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Why Preparing for Premed in the Summer Holidays is Too Late

Summer preparation for premed is too late
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Every year, we talk to hundreds of year 13 students from all around the country. Consistently, there is an overwhelming trend of doing the bulk of preparation after year 13 has finished, during the December to February holidays.

This decision could, without exaggeration, single-handedly crush your chances of entering medical school.

We see this every single year: students leaving their preparation until December, usually feeling quite confident by February, then 3 or 4 weeks into the semester, realising that they have severely underestimated premed and usually prepared for the wrong things!

When time is limited, we need to prioritise the aspects that make the biggest difference, while de-prioritising the things that aren’t likely to help as much.

Disclaimer

To be clear, you don’t have to prepare early for premed, however it is much safer to.

Many students will get into medical school with no or minimal preparation, but if we take 100 students that have done minimal preparation, only 3 or 4 may be successful. If we take 100 students that have done good quality preparation, in the right way, 70 or 80 of them may be successful. While we are strongly opposed to the idea that you must pay for a course to enter medical school (which we know to be false), we strongly support the idea of creating safe plans that have a higher chance of success, instead of relying on luck (if the outcome is very important to you).

What do most students do?

To understand why most students shouldn’t start in December, we need to first understand how to correctly prioritise. One famous framework used in industries around the world is the Eisenhower Matrix, shown below.

The problem is that most students think along these lines:

  1. During premed year, I’m going to try really hard
  2. I will study as much as possible and this will work because I am dedicated and committed
  3. During year 13 I need to focus on getting my Excellences or scholarships
  4. In the summer holidays, I can focus on prestudying the material and doing lots of UCAT practice questions to get a competitive advantage

Even parents think of their child’s plan in very similar ways.

However when we actually think about this, it doesn’t logically make sense. Let’s look at each of these statements to see exactly why thinking this way can dramatically reduce your chances of success.

1. Trying hard in premed year

There is no question that hard work is needed to enter medical school. I don’t think there is a single premedical student out there who thought premed was “easy”. However what’s important is to clearly understand this:

Working hard does not make you special. Hard work is the norm.

Justin teaching a group of students about interview
Every single student here is a hard worker.

Of the 2000 students at the University of Auckland or Otago that are entering premedical first year, 70 to 80% of them are prepared to work harder than they ever have before. How many people do you know that are entering premed that aren’t preparing to work their hardest?

Working hard is a good way to separate you from the crowd in high school since most students are not working very hard. In premed university, working hard means you aren’t in the bottom 20% of the crowd, but it certainly is nowhere near enough to bring you to the top 6 to 8% necessary to be accepted.

Hard work is a pre-requisite, not a differentiator.

2. I will be successful because I am committed and determined

Much like the last point, this is unfortunately idealistic. How determined you are has no direct impact on your actual outcomes. Again, the reason is simply because everyone around you is just as determined (or even more)!

How great it would be if just wanting something actually meant you got it. Unfortunately, this is not how things work and the majority of the 93% of students who fail to enter medical school weren’t stumbling due to lack of determination.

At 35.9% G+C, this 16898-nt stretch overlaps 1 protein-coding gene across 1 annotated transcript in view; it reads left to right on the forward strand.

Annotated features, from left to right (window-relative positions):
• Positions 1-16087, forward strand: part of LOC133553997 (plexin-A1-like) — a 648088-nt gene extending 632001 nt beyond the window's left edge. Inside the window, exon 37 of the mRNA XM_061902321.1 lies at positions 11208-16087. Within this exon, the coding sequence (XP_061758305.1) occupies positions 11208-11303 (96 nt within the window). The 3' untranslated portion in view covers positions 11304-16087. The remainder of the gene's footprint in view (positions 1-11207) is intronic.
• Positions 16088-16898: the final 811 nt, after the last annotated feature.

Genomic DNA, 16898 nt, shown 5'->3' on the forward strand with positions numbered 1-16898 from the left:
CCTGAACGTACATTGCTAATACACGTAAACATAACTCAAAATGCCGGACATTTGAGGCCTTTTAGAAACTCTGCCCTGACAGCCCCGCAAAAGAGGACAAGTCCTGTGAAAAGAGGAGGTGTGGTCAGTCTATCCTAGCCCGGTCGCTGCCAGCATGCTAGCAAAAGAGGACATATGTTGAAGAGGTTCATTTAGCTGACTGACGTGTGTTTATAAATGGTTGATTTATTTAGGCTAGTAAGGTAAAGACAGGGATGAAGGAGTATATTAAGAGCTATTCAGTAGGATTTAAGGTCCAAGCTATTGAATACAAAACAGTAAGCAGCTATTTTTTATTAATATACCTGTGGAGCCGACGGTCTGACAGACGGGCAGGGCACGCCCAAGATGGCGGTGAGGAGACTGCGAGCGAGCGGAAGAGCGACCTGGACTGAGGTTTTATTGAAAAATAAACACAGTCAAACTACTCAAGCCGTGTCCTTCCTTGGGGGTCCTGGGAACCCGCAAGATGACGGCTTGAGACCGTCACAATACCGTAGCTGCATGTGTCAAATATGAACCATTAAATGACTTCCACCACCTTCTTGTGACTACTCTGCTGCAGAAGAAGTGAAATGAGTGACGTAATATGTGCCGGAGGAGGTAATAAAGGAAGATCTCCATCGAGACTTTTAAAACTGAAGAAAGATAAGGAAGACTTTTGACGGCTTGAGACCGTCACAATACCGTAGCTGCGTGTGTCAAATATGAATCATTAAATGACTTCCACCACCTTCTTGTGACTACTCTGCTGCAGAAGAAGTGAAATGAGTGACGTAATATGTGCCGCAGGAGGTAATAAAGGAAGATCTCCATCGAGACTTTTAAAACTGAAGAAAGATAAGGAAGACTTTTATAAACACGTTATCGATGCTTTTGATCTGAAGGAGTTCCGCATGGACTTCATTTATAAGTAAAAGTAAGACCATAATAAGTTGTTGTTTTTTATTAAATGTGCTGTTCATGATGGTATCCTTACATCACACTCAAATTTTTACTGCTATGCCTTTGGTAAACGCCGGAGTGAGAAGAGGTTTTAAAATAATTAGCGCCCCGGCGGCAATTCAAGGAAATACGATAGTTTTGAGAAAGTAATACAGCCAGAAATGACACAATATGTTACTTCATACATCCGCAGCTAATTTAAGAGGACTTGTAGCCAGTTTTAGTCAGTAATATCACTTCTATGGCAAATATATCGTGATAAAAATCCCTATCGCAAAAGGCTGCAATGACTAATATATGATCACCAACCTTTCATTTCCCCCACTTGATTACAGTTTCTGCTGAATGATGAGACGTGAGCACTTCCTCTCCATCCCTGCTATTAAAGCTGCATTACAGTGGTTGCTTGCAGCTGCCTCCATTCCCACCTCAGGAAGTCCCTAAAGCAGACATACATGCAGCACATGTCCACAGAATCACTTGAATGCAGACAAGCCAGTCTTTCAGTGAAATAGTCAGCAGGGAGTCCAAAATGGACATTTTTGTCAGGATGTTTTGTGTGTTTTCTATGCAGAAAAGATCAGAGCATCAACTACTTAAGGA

3. During year 13, I need to focus on Excellences and scholarships

If you go and have a look at the Eisenhower matrix, you might notice something interesting.

Year 13 grades are only important to get you the minimum university entrance to sit the premedical program. High school grades are not ranked whatsoever for medical entry, which means that someone who barely makes it into premed is technically no different to someone that aced every single exam.

This means that year 13 grades are relatively urgent, but not that important, because there is no difference in consequence between doing “pretty well” vs “really well”.

So what’s the harm in doing better in year 13?

The harm is that it can take time away from other things, which brings us to point number 4…

4. Cramming prestudy and UCAT in the summer holidays

The only possible, logical, rational way that this strategy can work is if all of the following conditions are met:

  1. You are able to study premed material, which is at a volume roughly equivalent to your entire high school academic life combined, in just 3 months
  2. You are able to retain most of this crammed material, despite probably never having this level of retention any other time in your life where you have crammed
  3. This retention lasts until your premed exams to a level where it is actually helpful, which is, again, like studying 4 or 5 years of high school material, then retaining 90% of it for 5 months
  4. This strategy is uncommon and therefore provides a unique advantage
  5. Having a headstart is enough of an advantage to overcompensate for any deficiencies in daily studying skill and abilities and allow a top 6 to 8% result
  6. It’s possible to get good enough at UCAT through doing lots of practice questions to score competitively after just 2 or 3 months of preparation

If even one of these conditions is not true, this strategy has no logical way of working. In reality, NONE of these conditions are true!

Have you ever crammed for an exam? If you have, you know that a week after your exam, that knowledge has leaked out of your brain and half of it is nowhere to be found. Now imagine all of highschool is assessed in a single exam, where you need to get over 90%, and you’re assessed on it every 6 weeks for 10 months. How effective do you think cramming will be? Are you willing to bet your medical school entry on it?

Every single year, we tell students not to rely on cramming things into the summer holidays and to our great frustration, students ignore this advice, instead listening to their family friend who has a daughter that’s some random 3rd year medical student who said “no you’ll be fine to just do xyz”.

Then, 2 or 3 months later, those exact same students come back to us in deep regret, realising that their one chance at first year premed entry is completely out the window halfway through their first semester. This is extremely common. In fact, most students (that aren’t working with us) will fall into this kind of pattern.

Would you rather get advice from the student who did well, or the person who taught the student (and 4000 more) to do well?